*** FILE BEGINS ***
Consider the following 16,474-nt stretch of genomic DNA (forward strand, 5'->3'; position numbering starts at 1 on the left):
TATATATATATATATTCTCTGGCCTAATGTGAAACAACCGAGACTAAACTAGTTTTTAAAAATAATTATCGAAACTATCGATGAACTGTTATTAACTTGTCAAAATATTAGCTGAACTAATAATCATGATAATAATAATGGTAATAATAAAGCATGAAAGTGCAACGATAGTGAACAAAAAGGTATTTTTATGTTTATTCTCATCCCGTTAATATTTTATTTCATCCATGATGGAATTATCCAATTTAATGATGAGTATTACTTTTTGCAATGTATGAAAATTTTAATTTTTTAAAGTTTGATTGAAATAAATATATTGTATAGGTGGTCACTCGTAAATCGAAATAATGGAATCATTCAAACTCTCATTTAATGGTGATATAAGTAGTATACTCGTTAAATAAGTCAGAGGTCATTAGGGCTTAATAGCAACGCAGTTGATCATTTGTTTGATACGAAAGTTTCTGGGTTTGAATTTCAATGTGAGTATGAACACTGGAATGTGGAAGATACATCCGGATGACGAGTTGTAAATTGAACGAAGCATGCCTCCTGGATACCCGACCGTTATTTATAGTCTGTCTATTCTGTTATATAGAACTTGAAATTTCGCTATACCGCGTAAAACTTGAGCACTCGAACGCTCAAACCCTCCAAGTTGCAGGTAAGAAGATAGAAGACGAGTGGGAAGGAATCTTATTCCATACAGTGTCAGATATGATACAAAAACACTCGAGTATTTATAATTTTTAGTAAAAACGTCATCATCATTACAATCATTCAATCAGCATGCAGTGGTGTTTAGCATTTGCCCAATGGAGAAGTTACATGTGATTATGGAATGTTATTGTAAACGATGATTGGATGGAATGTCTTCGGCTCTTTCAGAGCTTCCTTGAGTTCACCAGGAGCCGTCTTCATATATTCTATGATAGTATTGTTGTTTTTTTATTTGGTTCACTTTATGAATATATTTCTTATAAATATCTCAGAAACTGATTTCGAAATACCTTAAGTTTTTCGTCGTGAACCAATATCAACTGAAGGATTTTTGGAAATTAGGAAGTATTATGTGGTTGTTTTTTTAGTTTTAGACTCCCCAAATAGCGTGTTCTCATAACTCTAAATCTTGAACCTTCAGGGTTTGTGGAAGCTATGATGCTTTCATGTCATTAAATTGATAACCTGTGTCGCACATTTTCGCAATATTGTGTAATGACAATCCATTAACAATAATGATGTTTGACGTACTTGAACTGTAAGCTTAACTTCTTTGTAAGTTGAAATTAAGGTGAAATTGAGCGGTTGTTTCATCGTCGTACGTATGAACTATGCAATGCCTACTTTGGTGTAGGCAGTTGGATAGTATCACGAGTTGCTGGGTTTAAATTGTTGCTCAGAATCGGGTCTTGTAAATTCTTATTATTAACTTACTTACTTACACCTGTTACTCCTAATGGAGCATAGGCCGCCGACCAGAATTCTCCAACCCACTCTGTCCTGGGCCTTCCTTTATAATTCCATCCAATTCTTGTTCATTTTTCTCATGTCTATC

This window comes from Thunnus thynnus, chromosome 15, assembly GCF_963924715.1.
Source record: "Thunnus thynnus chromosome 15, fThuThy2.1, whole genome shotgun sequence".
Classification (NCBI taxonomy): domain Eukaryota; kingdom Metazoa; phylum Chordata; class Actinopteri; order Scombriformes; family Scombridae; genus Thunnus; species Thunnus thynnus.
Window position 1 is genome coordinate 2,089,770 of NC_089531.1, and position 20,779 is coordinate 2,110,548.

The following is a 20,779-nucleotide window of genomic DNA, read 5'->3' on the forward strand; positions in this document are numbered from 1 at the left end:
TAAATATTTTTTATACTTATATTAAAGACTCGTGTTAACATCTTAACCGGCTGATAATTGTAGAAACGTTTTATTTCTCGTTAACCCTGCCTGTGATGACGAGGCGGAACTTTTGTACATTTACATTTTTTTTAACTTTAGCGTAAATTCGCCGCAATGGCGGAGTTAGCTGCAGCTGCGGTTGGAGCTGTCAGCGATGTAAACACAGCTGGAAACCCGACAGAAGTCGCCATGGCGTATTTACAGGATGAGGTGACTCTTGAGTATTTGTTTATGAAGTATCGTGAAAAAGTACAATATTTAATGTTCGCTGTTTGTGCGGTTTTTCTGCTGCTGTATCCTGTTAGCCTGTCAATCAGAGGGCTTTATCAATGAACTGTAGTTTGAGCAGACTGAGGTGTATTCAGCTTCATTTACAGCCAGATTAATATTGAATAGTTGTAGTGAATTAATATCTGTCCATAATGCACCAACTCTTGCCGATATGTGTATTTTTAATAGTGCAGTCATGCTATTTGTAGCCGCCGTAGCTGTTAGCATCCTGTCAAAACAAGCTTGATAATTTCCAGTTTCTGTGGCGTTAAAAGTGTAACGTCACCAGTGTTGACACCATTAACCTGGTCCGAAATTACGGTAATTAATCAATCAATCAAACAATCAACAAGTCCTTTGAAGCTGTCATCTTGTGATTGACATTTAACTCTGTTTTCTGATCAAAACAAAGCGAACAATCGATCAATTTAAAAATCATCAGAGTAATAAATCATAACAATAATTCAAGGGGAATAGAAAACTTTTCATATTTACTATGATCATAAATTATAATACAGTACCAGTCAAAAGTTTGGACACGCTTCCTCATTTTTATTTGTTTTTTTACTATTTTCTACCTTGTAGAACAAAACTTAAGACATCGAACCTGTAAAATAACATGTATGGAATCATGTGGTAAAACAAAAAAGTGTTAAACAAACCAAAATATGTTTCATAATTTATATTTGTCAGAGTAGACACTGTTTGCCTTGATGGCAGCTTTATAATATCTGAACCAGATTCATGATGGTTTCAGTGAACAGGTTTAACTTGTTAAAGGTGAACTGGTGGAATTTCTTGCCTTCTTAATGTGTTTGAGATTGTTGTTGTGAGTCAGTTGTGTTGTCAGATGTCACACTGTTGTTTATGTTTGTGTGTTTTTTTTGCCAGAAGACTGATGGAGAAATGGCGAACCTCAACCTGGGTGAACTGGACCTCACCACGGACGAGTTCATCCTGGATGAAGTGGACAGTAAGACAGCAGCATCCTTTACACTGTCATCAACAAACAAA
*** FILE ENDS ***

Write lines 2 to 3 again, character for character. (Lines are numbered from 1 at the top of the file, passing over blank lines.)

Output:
TATATATATATATATTCTCTGGCCTAATGTGAAACAACCGAGACTAAACTAGTTTTTAAAAATAATTATCGAAACTATCGATGAACTGTTATTAACTTGTCAAAATATTAGCTGAACTAATAATCATGATAATAATAATGGTAATAATAAAGCATGAAAGTGCAACGATAGTGAACAAAAAGGTATTTTTATGTTTATTCTCATCCCGTTAATATTTTATTTCATCCATGATGGAATTATCCAATTTAATGATGAGTATTACTTTTTGCAATGTATGAAAATTTTAATTTTTTAAAGTTTGATTGAAATAAATATATTGTATAGGTGGTCACTCGTAAATCGAAATAATGGAATCATTCAAACTCTCATTTAATGGTGATATAAGTAGTATACTCGTTAAATAAGTCAGAGGTCATTAGGGCTTAATAGCAACGCAGTTGATCATTTGTTTGATACGAAAGTTTCTGGGTTTGAATTTCAATGTGAGTATGAACACTGGAATGTGGAAGATACATCCGGATGACGAGTTGTAAATTGAACGAAGCATGCCTCCTGGATACCCGACCGTTATTTATAGTCTGTCTATTCTGTTATATAGAACTTGAAATTTCGCTATACCGCGTAAAACTTGAGCACTCGAACGCTCAAACCCTCCAAGTTGCAGGTAAGAAGATAGAAGACGAGTGGGAAGGAATCTTATTCCATACAGTGTCAGATATGATACAAAAACACTCGAGTATTTATAATTTTTAGTAAAAACGTCATCATCATTACAATCATTCAATCAGCATGCAGTGGTGTTTAGCATTTGCCCAATGGAGAAGTTACATGTGATTATGGAATGTTATTGTAAACGATGATTGGATGGAATGTCTTCGGCTCTTTCAGAGCTTCCTTGAGTTCACCAGGAGCCGTCTTCATATATTCTATGATAGTATTGTTGTTTTTTTATTTGGTTCACTTTATGAATATATTTCTTATAAATATCTCAGAAACTGATTTCGAAATACCTTAAGTTTTTCGTCGTGAACCAATATCAACTGAAGGATTTTTGGAAATTAGGAAGTATTATGTGGTTGTTTTTTTAGTTTTAGACTCCCCAAATAGCGTGTTCTCATAACTCTAAATCTTGAACCTTCAGGGTTTGTGGAAGCTATGATGCTTTCATGTCATTAAATTGATAACCTGTGTCGCACATTTTCGCAATATTGTGTAATGACAATCCATTAACAATAATGATGTTTGACGTACTTGAACTGTAAGCTTAACTTCTTTGTAAGTTGAAATTAAGGTGAAATTGAGCGGTTGTTTCATCGTCGTACGTATGAACTATGCAATGCCTACTTTGGTGTAGGCAGTTGGATAGTATCACGAGTTGCTGGGTTTAAATTGTTGCTCAGAATCGGGTCTTGTAAATTCTTATTATTAACTTACTTACTTACACCTGTTACTCCTAATGGAGCATAGGCCGCCGACCAGAATTCTCCAACCCACTCTGTCCTGGGCCTTCCTTTATAATTCCATCCAATTCTTGTTCATTTTTCTCATGTCTATC

This window comes from Thunnus thynnus, chromosome 15, assembly GCF_963924715.1.